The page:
There were editorials as far back as the 1970s criticizing medical delivery as a "cottage industry of artisans and craftsmen." It just didn't fit into the modern scheme of things. So we have seen the creeping corporatization of medicine for some decades. But ObamaCare really greased the skids. And it makes sense. It is more efficient for the government to grant some X billions of dollars to four or five megacorporations, and let the business people get all the boys and girls (read employed doctors) pulling on the same rope and in the same direction. They can do this with peer review. That is a lot more cost friendly than dealing with hundreds or thousands of little clinics.
Along comes Phoebe Putney, a once small hospital in Albany Georgia. It got the name when Judge Putney left $20,000 to start a hospital that would treat all comers, whether they could pay or not. He mandated the hospital must have his mother's name. And so it does to this day. In the mean time, Phoebe Putney got to be a big player in the area. It seemed like the natural course of things that Putney should become the sole dispenser of medical care in Albany by absorbing the last independent hospital, previously owned by HCA, another big player. A shell non-profit corporation was set up to get around any antitrust concerns. It passed muster with Georgia regulatory agencies. However, there is another big player in all this we haven't considered. It is the insurance industry. They don't like hospital monopolies. Prices tend to go up costing the insurance companies a lot of money. They have the studies to prove it. And are willing to show them to you.
So the Federal Trade Commission (FTC) filed suit against the merger on an antitrust theory. They lost in federal district court in Georgia. The Eleventh Circuit upheld the federal district ruling. So the case was appealed to the US Supreme Court. SCOTUS shot the merger down, ruling narrowly that the Georgia regulatory scheme was superseded by federal antitrust laws. It was a 9-0 ruling. Not even close. An abridged version of the decision written by Justice Sotomayor is contained infra.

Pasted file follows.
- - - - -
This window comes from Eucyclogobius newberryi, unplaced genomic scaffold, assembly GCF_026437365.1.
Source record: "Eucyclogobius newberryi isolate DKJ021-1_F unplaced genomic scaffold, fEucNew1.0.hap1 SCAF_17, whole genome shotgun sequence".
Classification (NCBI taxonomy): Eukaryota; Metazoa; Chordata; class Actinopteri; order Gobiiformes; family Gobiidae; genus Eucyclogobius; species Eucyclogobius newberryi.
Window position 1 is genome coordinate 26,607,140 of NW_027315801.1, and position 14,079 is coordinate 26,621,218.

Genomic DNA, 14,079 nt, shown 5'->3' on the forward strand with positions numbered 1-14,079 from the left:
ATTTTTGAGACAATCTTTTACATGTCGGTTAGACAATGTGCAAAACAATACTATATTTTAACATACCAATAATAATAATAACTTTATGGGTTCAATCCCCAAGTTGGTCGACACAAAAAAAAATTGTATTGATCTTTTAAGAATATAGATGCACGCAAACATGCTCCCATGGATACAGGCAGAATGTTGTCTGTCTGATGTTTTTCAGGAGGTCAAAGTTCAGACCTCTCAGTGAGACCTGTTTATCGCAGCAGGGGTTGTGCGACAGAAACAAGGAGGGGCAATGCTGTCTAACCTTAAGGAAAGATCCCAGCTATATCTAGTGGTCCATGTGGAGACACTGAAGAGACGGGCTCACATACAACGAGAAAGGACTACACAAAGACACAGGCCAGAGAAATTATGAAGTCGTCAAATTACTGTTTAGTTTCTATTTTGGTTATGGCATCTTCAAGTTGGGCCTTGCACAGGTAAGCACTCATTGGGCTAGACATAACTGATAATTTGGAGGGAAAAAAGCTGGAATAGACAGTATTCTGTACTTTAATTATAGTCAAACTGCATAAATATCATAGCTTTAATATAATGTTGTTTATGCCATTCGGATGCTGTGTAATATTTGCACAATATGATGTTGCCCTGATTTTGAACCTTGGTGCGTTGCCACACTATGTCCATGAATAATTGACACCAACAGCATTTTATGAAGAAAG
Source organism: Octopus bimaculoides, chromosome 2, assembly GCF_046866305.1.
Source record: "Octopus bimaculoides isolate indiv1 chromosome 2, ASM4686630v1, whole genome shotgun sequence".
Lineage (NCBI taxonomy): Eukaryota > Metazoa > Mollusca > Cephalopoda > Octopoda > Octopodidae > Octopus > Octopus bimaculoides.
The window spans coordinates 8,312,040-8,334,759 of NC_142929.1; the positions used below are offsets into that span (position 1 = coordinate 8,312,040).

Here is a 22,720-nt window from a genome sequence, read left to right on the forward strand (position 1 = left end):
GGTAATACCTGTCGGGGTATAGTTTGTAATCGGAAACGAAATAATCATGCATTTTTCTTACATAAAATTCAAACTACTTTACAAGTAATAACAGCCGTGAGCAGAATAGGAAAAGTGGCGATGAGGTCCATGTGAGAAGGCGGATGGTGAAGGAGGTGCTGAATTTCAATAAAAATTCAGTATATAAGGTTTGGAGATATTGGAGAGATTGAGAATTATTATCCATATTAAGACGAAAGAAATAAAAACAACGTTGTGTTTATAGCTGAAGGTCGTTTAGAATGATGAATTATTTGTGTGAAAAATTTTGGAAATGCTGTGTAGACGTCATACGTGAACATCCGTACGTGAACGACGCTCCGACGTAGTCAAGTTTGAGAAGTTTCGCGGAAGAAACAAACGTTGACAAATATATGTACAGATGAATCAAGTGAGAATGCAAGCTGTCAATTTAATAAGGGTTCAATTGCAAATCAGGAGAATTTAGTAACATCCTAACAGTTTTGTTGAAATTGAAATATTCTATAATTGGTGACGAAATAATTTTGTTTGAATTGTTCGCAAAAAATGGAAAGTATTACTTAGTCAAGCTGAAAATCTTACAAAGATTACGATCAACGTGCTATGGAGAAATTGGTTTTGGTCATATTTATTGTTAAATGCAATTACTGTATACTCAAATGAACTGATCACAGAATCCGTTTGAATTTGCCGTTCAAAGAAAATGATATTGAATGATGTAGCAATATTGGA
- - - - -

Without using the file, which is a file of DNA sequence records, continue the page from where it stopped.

Supreme Court rules against Phoebe Putney
Posted: February 19, 2013
The U.S. Supreme Court has issued a ruling that could jeopardize a $200 million hospital acquisition involving Phoebe Putney Health System in Georgia, after a unanimous court decided that the hospital deal was not immune from antitrust laws.
The Federal Trade Commission has been fighting since 2010 to block the acquisition of a former HCA hospital by its only competitor in Albany, Ga., the public hospital authority that also owns not-for-profit Phoebe Putney's hospitals. But until the Supreme Court ruled on Tuesday, the lower federal courts had said the deal was beyond the reach of federal antitrust laws because of the hospital authority's ownership.
Phoebe Putney vows to fight